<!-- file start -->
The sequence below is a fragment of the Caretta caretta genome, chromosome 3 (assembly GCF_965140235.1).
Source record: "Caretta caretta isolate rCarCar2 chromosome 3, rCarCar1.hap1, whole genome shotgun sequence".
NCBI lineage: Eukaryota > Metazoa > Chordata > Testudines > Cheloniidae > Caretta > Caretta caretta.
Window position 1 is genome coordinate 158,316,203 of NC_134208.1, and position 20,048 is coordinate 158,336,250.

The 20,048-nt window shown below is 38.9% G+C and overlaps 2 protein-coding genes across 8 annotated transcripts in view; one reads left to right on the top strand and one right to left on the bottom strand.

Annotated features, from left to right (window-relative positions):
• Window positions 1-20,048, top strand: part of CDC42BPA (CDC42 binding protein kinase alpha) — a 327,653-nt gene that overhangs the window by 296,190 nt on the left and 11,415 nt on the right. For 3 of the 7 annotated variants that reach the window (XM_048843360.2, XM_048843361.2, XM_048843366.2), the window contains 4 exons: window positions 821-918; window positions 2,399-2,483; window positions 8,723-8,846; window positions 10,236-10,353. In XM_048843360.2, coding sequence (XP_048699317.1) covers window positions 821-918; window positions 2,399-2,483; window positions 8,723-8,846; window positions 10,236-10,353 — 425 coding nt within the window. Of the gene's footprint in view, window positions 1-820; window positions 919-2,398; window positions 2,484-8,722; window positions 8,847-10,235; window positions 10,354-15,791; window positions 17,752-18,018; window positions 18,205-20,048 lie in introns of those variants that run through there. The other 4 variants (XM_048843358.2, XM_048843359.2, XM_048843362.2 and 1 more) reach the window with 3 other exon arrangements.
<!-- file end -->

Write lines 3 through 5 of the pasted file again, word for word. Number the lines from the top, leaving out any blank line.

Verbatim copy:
NCBI lineage: Eukaryota > Metazoa > Chordata > Testudines > Cheloniidae > Caretta > Caretta caretta.
Window position 1 is genome coordinate 158,316,203 of NC_134208.1, and position 20,048 is coordinate 158,336,250.

The 20,048-nt window shown below is 38.9% G+C and overlaps 2 protein-coding genes across 8 annotated transcripts in view; one reads left to right on the top strand and one right to left on the bottom strand.